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HP Omni 100-5158 20-inch All-In-One Desktop PC

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HP Omni 100-5158 20-inch All-In-One Desktop PC

HP Omni 100

©HP Inc.

The Bottom Line

Jan 20 2012 - HP's Omni 100 all-in-one is certainly designed for those on a budget. Its performance is certainly not going to be as high as more expensive systems but is sufficient for most users that just use their PC for the web, watching media and some productivity. The low cost does have other limitations in terms of limited expansion ports and wired peripherals. Still, there are not many options looking for a desktop all-in-one for under $600 that aren't based upon netbook internals.


  • Very Affordable
  • Easy To Upgrade Compared To Some All-In-Ones


  • Limited Performance
  • Wired Keyboard And Mouse
  • Lacks USB 3.0 Ports


  • AMD Athlon II X2 260u Dual-Core Desktop Processor
  • 4GB PC3-8500 DDR3 Memory
  • 500GB 7200rpm SATA Hard Drive
  • 8x DVD+/-RW Dual Layer Burner
  • 20" WSXGA (1600x900) Display With AMD Radeon HD 4270 Integrated Graphics
  • 5.1 Audio Support With Stereo Speakers
  • Fast Ethernet, 802.11b/g/n Wireless
  • Six USB 2.0, 6-in-1 Card Reader
  • 20" x 16" x 8.6"
  • Windows 7 Home Premium, Office Starter, Cyberlink DVD, Norton Internet Security

Review - HP Omni 100-5158

Jan 20 2012 - HP is best known for the TouchSmart all-in-one systems that feature the touchscreen software and interface but they also make a range of all-in-ones that drop the touch features to be much more affordable. The HP Omni 100-5158 is the latest 20-inch version of the system that comes with a very respectable $600 retail price tag that is hundreds less than most systems. Of course, there are a number of concessions that have to be made in order to achieve such a low price.

The Omni 100-5158 is based around the more affordable AMD platform. It would have been nice to see a new Fusion based processor but instead it relies on the Athlon X2 260u dual core processor. This processor is not going to be known for high performance but more for its low power consumption. It will get by just fine in basic web browsing, media watching or productivity applications but will struggle heavily if tasks with something like desktop video. The system also comes with just 4GB of DDR3 memory compared to most which feature 6GB or more. This will limit the performance a bit when multitasking but should still provide a generally smooth experience in Windows 7.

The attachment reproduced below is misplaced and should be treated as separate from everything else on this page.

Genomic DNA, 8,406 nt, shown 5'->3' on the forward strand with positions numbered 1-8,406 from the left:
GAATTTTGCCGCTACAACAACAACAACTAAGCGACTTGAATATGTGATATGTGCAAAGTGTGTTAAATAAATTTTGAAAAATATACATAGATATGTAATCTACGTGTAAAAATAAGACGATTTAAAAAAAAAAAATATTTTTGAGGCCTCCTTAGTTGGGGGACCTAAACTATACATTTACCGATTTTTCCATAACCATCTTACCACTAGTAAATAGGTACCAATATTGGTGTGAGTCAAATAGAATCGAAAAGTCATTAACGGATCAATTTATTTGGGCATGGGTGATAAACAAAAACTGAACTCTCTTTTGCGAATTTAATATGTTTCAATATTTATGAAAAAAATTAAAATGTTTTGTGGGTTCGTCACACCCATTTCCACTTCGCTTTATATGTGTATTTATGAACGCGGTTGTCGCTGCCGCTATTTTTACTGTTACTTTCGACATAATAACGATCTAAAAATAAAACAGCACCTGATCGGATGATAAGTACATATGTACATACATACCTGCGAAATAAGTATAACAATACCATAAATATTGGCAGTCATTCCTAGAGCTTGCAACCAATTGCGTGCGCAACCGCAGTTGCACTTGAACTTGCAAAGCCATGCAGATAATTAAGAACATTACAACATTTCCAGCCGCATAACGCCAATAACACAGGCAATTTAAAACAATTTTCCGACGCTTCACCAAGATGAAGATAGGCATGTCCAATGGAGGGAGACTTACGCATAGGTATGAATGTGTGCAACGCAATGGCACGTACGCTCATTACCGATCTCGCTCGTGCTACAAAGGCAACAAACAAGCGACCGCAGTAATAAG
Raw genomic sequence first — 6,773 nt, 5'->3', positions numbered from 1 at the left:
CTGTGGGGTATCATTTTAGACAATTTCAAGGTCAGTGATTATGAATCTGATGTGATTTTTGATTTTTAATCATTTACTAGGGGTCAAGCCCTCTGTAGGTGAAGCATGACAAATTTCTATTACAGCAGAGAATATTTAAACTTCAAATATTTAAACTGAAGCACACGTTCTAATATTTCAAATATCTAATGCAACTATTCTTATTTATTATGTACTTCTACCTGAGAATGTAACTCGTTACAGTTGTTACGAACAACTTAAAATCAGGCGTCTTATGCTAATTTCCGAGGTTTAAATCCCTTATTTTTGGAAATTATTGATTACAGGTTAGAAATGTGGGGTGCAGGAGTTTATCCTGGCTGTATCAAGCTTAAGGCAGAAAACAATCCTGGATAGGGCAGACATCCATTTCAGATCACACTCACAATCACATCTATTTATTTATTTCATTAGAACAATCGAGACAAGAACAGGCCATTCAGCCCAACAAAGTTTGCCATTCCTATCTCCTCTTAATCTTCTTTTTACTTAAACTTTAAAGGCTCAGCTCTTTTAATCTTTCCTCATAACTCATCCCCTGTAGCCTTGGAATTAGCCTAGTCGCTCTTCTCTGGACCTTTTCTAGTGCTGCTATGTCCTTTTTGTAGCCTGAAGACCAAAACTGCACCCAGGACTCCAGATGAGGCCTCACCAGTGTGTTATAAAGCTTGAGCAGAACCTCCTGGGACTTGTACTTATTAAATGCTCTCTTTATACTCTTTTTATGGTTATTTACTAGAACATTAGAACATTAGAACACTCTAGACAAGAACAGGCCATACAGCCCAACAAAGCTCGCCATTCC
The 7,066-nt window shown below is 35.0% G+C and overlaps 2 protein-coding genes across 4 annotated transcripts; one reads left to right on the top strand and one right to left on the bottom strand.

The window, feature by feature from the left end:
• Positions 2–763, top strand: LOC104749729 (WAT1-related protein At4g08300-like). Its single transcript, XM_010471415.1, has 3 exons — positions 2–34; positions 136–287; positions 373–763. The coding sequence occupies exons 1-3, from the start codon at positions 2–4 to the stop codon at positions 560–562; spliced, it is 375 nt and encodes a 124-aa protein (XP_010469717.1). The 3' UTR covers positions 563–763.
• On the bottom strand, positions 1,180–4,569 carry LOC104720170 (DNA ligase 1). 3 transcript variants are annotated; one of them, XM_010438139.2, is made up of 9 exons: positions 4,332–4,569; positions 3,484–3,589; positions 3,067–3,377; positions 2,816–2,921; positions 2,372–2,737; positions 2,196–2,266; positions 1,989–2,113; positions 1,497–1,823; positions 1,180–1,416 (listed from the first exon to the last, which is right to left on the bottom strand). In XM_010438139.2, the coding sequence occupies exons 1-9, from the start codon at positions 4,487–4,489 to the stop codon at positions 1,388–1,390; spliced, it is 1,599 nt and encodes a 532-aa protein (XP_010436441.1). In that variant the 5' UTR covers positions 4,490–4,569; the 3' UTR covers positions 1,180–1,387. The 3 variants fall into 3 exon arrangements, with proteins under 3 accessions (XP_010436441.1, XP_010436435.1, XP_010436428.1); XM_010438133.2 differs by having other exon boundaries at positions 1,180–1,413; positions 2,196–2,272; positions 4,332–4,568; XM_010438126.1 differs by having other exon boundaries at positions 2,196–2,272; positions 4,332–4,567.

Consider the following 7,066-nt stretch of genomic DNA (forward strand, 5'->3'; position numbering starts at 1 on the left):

Storage space for the HP Omni 100-5158 is definitely less than what is found in many other all-in-ones. At just 500GB of space, it has roughly half what the average system has for storing applications, data and media files. A standard dual-layer DVD burner will handle playback and recording of CD or DVD media. Interestingly enough, these two storage features are pretty much identical to what the base Apple iMac 21-inch system comes equipped with for double the price. One big disappointment with the storage is the external peripheral ports. While many new systems come with either a USB 3.0 or eSATA port for high speed external storage options, this one is limited to just six USB 2.0 ports.

With its 20-inch display, the HP Omni 100 is one of the smallest on the market for an all-in-one. This helps reduce the overall size of the system that allows it to be placed just about anywhere but it does mean that it has a more limited 1600x900 resolution that doesn't support 1080p high definition video playback. The graphics are handled by the AMD Radeon HD 4270 integrated graphics system. This is to be expected with such a low cost system. The solution overall is a bit better than even Intel's latest HD Graphics because it does support Direct X 11 but it still doesn't offer much in terms of 3D performance for even casual 3D gaming.

The design of the Omni could almost be called a black plastic clone of the Apple iMac. It uses a very similar pedestal base with a glossy coated screen. With its price range, it obviously doesn't have the same level of quality exterior components. In addition, the system relies on a wired keyboard and mouse setup rather than wireless. This is a bit disappointing consider how inexpensive it is for wireless peripherals now but obviously this was done to keep the costs low. As a result, this also eats up two of the six available USB ports. On the other hand, if users want to upgrade the memory or internal hard drive it is very easy to remove a single panel without tools to access both.

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